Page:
Santa Fe Style
Is There Such a Thing as Too Much Vitality?
By Arnold Berke | Online Only | November/December 2008
Santa Fe, N.M.
Category: Destinations in the Balance
Santa Fe likes to call itself "the city different," and for good reason. Its singular mix of cultures, fine collection of historic structures, and striking natural setting mark the New Mexico capital as one of a kind. It is also very old (founded circa 1610) and a huge tourism magnet.
The sights, sounds, and smells of the Southwest greet visitors in full force, as they stroll through the colonial plaza and down narrow streets lined with buildings from Spanish, Native American, and Anglo-American traditions. The Governors Palace, La Fonda Hotel, and Loretto Chapel are a few of many must-see landmarks. Adding to the allure are first-class museums, abundant art and music, and sophisticated dining.
Unlike most old towns, Santa Fe transformed itself expressly for the tourist trade. After New Mexico became a state in 1912, the city promoted a Spanish-Pueblo look for new buildings (and the makeover of old ones). This resulted in the "Santa Fe style"—brown stucco walls, rounded corners, flat roofs, and protruding wood beams—that captivates travelers. The 1957 preservation ordinance is one of the nation's oldest, and historic districts blanket nearly 20 percent of town.
The predominance of the Santa Fe style, however, and the cold shoulder given to modern architecture downtown, provokes criticism that the city has become an adobe theme park. As one survey panelist put it: "Santa Fe today is more 'Santa Fe' than it ever was historically." This issue of authenticity, and the replacement of traditional retail with high-end tourist shops, tempered Santa Fe's Historic Places Rated score—as did bulky new buildings and the city's rapid growth (73,200 people in 2007, up 16 percent from 2000). Still, wrote a second panelist, "it retains its old-time charm," and a third felt that "it's hard to wreck this place."
Locals seem undaunted by the tourists. "We expect to have them," says Katherine Slick, New Mexico's state preservation officer, "and it's a good thing for our economy. Plus this has been going on for a long, long time." As for the ubiquitous Santa Fe style ("faux-dobe"), she says, "remember, this is a land where stucco is the norm."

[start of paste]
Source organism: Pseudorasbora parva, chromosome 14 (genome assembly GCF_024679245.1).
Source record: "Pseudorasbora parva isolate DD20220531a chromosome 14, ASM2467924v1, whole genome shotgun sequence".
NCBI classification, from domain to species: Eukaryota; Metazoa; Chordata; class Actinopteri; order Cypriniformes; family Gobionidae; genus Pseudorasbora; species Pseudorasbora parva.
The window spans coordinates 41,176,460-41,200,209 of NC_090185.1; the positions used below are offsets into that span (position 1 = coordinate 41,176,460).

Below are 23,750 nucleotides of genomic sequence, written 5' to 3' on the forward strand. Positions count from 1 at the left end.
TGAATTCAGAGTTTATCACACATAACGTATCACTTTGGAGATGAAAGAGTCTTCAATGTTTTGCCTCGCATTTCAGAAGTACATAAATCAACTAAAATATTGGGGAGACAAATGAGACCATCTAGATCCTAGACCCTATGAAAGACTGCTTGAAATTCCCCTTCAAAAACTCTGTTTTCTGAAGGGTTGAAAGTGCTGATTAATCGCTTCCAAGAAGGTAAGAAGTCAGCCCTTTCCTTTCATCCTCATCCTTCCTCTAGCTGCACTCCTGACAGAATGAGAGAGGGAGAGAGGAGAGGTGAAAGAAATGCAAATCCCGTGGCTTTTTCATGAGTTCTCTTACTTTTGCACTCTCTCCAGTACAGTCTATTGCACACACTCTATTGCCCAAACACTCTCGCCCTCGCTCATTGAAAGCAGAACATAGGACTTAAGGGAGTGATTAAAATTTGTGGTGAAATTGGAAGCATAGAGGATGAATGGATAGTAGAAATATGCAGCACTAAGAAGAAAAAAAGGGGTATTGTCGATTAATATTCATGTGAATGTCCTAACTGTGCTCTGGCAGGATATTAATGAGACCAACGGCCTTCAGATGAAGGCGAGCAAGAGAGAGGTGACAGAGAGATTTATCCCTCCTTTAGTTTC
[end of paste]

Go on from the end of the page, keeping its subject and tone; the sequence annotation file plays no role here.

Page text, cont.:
Some residents do bemoan the loss of small-town scale and culture. They point to massive new structures—hotels especially and the just-opened convention center—that tower over neighbors and block views of the mountains. "That's what people really object to, this mindless growth," says Kingsley Hammett, publisher of Designer/Builder magazine. "Very little of it has anything to do with people with local roots." Ernest W. Ortega, the state director of monuments, notes that residents "say the plaza area, the core of Santa Fe, what was Santa Fe, is gone." Booming second-home construction fuels more discontent.
Tourism, and Santa Fe, keep on growing. Two large hotels are planned, and a state history museum is under construction. A casino called Buffalo Thunder recently debuted north of town. August saw the opening of the Railyard, a complex near downtown that is filling old and new buildings with shops, art and performance spaces, restaurants, housing, and a farmers' market. Its new architecture is more contemporary (even industrial-looking) than usual, partly because the project is not in a historic district. To Hammett, it's "without a context, without any historic connection at all," while David Rasch, director of the city's preservation agency, says "it lends a vitality that we can't necessarily have in the core." In December, the Railyard's train station will become the terminus of the RailRunner commuter line to Albuquerque, and major airlines propose service to the local airport. Will "the city different" remain different?
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